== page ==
With events such as the UK’s vote to leave the European Union taking centre stage and leading to market uncertainty and volatility, it is worth noting there are still long-term, structural themes which can benefit investors. Sustainability is one such theme. It is becoming ever more important not just because of its significance in environmental terms, but because companies which adopt a sustainable business model are also outperforming those which don’t.
The original term, ethical investing, used to be all about negatively screening out companies which were engaged in activities which are viewed as "bad" for various reasons, like those involved in arms manufacture or the tobacco industry. It was more about investing with your heart rather than your head, and the ability of many ethical funds to deliver good performance could be reduced by having a smaller number of companies in which to invest.
There is still a place for ethical investing and negative screening, but the concept has now evolved into sustainable investing, which is about seeking to make the world a better place while also benefiting financially from those investments. Good for your health, and good for your wealth. Sustainability will form a key part of all business and investment strategies going forward, and is something you should ignore at your peril.
Quentin Drewell, circular economy lead at Accenture Strategy believes moving to a circular economy focused on sustainability may be the biggest revolution and opportunity in how we organise production and consumption in our global economy in 250 years, in his view. It represents a new way of looking at the relationships between markets, customers and natural resources, and provides a huge opportunity for companies to create a competitive, or circular, advantage. This is also creating opportunities for investors to benefit from investing in these companies.
The views expressed in this section are those of the fund managers and not those of TD Direct Investing.
Following the Conference of the Parties, the Paris climate change convention of global leaders which took place in December, highlighted that sustainable investing has become even more mainstream.
There was a commitment on all sides to limit the rise in global temperatures to 'well below' two degrees celsius above pre-industrial levels, and, back when the decision was made, the International Energy Agency (IEA) estimated this will require $16.5 trillion (£11.2 trillion) of investment by 2030 in order to drive innovation in the climate change economy.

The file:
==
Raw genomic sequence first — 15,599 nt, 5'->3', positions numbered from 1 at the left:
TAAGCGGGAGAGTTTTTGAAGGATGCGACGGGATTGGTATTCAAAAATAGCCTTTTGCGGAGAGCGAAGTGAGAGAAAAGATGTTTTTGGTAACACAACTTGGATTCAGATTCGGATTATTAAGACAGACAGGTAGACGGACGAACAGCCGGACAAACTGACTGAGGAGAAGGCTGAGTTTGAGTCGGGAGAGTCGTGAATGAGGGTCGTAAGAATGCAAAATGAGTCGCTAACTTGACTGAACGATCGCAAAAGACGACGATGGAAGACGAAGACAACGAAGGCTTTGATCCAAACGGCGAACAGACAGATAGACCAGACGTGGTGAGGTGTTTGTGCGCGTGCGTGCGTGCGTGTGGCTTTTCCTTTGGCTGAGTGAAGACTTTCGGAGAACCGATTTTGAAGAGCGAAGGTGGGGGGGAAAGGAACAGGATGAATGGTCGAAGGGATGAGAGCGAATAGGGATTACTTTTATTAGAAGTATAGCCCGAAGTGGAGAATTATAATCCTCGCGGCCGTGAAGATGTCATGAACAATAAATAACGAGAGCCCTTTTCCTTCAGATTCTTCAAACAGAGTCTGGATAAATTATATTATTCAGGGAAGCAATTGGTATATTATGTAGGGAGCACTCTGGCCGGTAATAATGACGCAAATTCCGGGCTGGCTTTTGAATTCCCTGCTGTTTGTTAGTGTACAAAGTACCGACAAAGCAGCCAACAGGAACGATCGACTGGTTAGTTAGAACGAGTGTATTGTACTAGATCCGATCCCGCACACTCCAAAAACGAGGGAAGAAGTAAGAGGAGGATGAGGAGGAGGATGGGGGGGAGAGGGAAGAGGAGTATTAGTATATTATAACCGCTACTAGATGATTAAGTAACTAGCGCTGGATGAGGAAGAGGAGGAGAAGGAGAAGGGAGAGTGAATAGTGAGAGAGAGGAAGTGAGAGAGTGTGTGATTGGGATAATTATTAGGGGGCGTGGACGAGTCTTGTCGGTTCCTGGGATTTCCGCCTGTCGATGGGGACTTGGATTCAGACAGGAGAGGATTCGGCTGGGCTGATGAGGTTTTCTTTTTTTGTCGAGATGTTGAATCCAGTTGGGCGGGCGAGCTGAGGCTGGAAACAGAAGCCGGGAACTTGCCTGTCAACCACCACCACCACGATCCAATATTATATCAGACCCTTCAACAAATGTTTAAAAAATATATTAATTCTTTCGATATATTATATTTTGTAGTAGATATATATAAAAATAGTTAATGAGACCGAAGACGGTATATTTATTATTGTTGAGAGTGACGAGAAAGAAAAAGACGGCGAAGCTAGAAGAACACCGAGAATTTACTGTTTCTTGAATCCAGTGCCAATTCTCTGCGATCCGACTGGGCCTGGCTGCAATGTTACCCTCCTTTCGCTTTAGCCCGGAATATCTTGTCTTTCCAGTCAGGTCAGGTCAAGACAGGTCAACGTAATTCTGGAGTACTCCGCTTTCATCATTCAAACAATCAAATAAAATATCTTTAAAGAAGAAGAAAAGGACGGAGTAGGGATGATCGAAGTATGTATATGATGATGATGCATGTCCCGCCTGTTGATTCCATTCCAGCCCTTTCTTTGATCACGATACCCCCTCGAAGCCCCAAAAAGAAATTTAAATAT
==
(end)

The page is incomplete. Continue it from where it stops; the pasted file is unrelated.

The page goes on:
The above chart highlights the growth in sustainable investing on a global scale.
Mike Fox, head of sustainable funds at Royal London Asset Management and manager of London Sustainable Leaders, believes investors will need to consider how this agreement will change their investment portfolios. "As governments seek to implement the Paris agreement it is likely the penalties for poor environmental practices will only increase and companies will have to adjust to making climate change a core principle in how they set strategy."
His view is that companies showing leadership in environmental management, and sustainability in general, are likely to be more profitable. Sustainability is becoming one of the most significant trends in financial markets; the sustainable funds on our Recommended Funds list have seen increasing inflows. Evidence also shows those companies which adopt sustainable business practices are likely to do better than those which don’t, as can be seen from some of the examples detailed below.
Companies which put time and money into this way of working are embracing new technologies, helping people to be healthier, seeking out alternative fuels and promoting better corporate governance.